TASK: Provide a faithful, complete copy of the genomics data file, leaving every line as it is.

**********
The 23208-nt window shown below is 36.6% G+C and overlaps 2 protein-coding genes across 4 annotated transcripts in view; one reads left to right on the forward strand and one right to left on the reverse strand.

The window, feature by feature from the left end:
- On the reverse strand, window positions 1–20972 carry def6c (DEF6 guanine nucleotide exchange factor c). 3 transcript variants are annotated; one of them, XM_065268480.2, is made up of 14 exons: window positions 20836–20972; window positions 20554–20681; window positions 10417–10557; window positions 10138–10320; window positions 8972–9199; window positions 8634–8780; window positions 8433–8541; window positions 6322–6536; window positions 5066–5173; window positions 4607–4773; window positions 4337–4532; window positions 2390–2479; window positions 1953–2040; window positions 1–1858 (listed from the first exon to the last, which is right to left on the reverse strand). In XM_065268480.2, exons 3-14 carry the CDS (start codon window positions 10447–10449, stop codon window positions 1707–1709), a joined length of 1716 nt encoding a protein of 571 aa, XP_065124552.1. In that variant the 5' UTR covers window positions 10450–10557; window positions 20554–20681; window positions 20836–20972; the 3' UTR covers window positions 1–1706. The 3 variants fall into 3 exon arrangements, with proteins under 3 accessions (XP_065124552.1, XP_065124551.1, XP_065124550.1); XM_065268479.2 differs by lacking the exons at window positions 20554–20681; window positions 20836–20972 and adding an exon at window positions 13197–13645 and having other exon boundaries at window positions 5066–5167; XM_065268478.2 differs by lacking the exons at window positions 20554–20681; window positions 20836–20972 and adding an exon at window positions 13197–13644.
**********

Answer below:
The 23208-nt window shown below is 36.6% G+C and overlaps 2 protein-coding genes across 4 annotated transcripts in view; one reads left to right on the forward strand and one right to left on the reverse strand.

The window, feature by feature from the left end:
- On the reverse strand, window positions 1–20972 carry def6c (DEF6 guanine nucleotide exchange factor c). 3 transcript variants are annotated; one of them, XM_065268480.2, is made up of 14 exons: window positions 20836–20972; window positions 20554–20681; window positions 10417–10557; window positions 10138–10320; window positions 8972–9199; window positions 8634–8780; window positions 8433–8541; window positions 6322–6536; window positions 5066–5173; window positions 4607–4773; window positions 4337–4532; window positions 2390–2479; window positions 1953–2040; window positions 1–1858 (listed from the first exon to the last, which is right to left on the reverse strand). In XM_065268480.2, exons 3-14 carry the CDS (start codon window positions 10447–10449, stop codon window positions 1707–1709), a joined length of 1716 nt encoding a protein of 571 aa, XP_065124552.1. In that variant the 5' UTR covers window positions 10450–10557; window positions 20554–20681; window positions 20836–20972; the 3' UTR covers window positions 1–1706. The 3 variants fall into 3 exon arrangements, with proteins under 3 accessions (XP_065124552.1, XP_065124551.1, XP_065124550.1); XM_065268479.2 differs by lacking the exons at window positions 20554–20681; window positions 20836–20972 and adding an exon at window positions 13197–13645 and having other exon boundaries at window positions 5066–5167; XM_065268478.2 differs by lacking the exons at window positions 20554–20681; window positions 20836–20972 and adding an exon at window positions 13197–13644.